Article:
Could you increase savings or investment if things ease off financially as children leave home, a mortgage is repaid, or you receive an inheritance?
6. Risk Assessment
7. Attitude to Risk
a) Compared to others, how do you rate your willingness to take financial risks?
Extremely low risk taker
Very low risk taker
Low risk taker
Average risk taker
High risk taker
Very high risk taker
Extremely high risk taker
b) How easily do you adapt when things go wrong financially?
c) When you think of the word “risk” in a financial context, which of the following words come to mind first?
d)Have you ever invested a large sum in a risky investment mainly for the “thrill” of seeing whether it went up or down in value?
Yes, very rarely
Yes, somewhat rarely
Yes, somewhat frequently
Yes, very frequently
e)When faced with a major financial decision, are you more concerned about the possible losses or the possible gains?
Always the possible losses
Usually the possible losses
Usually the possible gains
Always the possible gains
f) What degree of risk are you currently prepared to take with your financial decisions?
g) Have you ever borrowed money to make an investment (other than for your home)?
h) Suppose that 5 years ago you bought shares in a highly regarded company. That same year the company experienced a severe decline in sales due to poor management. The price of the shares dropped drastically and you sold at a substantial loss.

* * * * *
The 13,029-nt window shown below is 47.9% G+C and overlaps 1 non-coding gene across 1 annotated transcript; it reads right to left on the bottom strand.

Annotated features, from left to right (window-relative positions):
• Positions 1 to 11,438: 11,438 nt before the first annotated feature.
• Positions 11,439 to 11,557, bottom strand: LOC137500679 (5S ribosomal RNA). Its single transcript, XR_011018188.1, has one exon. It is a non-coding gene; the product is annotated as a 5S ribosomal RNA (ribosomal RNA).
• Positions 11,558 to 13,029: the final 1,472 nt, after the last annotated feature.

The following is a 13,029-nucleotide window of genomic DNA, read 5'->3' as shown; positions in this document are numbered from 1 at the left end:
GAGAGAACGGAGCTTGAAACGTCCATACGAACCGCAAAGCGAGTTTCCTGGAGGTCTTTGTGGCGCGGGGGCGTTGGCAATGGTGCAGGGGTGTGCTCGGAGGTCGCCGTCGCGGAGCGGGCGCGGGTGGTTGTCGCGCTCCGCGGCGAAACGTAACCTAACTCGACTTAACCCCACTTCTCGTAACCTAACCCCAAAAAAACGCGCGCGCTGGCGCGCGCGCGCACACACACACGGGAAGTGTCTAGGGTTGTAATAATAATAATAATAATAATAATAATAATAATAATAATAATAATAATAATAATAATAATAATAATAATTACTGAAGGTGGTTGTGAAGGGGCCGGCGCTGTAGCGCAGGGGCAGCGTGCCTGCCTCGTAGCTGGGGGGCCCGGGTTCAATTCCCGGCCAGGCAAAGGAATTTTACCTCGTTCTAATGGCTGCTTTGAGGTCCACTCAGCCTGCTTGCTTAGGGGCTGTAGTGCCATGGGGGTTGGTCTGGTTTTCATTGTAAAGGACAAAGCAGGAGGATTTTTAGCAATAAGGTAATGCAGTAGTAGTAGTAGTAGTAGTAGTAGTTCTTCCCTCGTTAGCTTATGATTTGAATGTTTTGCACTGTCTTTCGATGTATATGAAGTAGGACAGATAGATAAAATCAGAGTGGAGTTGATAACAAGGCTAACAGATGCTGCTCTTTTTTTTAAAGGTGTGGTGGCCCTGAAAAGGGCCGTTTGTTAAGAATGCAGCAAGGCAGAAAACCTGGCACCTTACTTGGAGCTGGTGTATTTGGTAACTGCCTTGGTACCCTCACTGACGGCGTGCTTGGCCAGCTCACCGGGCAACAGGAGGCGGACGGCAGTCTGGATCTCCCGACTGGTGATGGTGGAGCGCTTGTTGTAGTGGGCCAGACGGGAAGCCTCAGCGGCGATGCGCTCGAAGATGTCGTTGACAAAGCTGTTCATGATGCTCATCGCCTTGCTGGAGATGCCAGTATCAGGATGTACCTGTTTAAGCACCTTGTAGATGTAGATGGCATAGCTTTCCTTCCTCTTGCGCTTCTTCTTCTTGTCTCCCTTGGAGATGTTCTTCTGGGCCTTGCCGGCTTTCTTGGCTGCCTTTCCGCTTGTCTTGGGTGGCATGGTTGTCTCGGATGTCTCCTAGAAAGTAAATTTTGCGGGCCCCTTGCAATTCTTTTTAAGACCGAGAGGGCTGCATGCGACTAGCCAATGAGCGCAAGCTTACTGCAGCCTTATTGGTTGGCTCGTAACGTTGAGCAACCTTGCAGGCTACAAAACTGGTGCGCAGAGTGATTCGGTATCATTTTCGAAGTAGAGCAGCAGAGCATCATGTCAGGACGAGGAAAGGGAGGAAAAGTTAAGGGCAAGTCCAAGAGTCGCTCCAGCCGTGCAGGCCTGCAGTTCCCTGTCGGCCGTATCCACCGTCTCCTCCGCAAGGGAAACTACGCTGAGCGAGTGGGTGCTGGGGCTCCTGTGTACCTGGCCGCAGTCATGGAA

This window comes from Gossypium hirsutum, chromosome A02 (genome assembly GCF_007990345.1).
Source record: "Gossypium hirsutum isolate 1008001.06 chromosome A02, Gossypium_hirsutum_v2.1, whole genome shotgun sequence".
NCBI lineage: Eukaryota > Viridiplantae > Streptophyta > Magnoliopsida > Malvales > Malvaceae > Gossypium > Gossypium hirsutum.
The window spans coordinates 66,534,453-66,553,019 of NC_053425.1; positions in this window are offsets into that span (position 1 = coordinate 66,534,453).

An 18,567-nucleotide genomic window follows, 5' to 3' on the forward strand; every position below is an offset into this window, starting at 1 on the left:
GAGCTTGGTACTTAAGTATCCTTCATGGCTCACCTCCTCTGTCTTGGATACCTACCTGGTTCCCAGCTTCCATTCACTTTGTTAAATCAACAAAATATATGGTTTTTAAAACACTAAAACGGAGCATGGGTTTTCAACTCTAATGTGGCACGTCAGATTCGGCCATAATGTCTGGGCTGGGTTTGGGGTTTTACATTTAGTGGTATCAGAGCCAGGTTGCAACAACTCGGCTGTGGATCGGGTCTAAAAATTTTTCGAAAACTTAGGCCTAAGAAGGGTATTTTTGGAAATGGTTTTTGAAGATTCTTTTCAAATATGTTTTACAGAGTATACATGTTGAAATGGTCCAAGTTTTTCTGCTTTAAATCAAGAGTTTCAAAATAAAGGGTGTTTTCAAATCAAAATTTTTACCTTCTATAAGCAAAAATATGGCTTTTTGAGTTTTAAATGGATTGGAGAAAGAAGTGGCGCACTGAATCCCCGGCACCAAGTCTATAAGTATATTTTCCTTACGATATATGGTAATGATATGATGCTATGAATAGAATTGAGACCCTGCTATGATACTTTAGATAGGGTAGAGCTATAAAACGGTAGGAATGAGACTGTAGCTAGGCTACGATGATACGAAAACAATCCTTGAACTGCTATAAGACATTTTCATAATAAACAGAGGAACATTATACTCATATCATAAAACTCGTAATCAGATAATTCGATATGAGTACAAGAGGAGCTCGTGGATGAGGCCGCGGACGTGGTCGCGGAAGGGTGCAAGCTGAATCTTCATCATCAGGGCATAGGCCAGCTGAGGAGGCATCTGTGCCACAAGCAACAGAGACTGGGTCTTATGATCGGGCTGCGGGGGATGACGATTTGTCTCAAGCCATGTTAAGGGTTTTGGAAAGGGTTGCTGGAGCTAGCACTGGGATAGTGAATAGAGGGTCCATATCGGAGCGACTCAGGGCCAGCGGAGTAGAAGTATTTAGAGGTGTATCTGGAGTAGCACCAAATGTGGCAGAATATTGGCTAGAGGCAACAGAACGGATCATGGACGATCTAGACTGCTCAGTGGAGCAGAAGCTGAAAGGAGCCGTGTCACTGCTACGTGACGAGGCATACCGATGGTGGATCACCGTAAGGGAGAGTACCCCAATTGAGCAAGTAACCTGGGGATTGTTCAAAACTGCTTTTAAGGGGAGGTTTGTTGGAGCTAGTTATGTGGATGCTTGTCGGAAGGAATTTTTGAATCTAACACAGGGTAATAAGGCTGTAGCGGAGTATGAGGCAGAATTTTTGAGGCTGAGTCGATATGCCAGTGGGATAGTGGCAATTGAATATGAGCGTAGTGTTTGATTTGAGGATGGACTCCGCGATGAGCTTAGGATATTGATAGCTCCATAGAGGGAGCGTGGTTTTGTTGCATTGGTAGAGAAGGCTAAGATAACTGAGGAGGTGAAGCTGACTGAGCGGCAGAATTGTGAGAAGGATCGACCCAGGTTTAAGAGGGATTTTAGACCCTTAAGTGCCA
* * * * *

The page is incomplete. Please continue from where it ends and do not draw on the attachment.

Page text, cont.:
The company has been restructured under new management and most experts now expect it to produce better than average returns. Given your bad past experience with this company, would you buy shares now?
i) Investments can go up or down in value and experts often say you should be prepared to weather a downturn. By how much could the total value of all your investments go down before you would begin to feel uncomfortable?
Any fall would make me feel uncomfortable
more than 50%
j) Most investment portfolios have a mix of investments – some of the investments may have high expected returns but with high risk, some may have medium expected returns and medium risk, and some may be low-risk/low-return. (For example, shares and property would be high-risk/high-return whereas cash and bank deposits would be low-risk/low-return.)
Which mix of investments do you find most appealing? Would you prefer all low-risk/low-return, all high-risk/high-return, or somewhere in between?
k) With some types of investment, such as cash and bank deposits, the value of the investment is fixed. However inflation will cause the purchasing power of this value to decrease.
With other types of investment, such as shares and property, the value is not fixed. It will vary. In the short term it may even fall below the purchase price. However, over the long term, the value of the shares and property should certainly increase by more than the rate of inflation.
With this in mind, which is more important to you – that the value of your investments does not fall or that it retains its purchasing power?
Much more important that the value does not fall
Somewhat more important that the value does not fall
Somewhat more important that the value retains its purchasing power
Much more important that the value retains its purchasing power
l) Think of the average rate of return you would expect to earn on an investment portfolio over the next ten years. How does this compare with what you think you would earn if you invested the money in bank deposits?
About the same rate as from bank deposits
About one and a half times the rate from bank deposits
About twice the rate from bank deposits
About two and a half times the rate from bank deposits
About three times the rate from bank deposits
More than three times the rate from bank deposits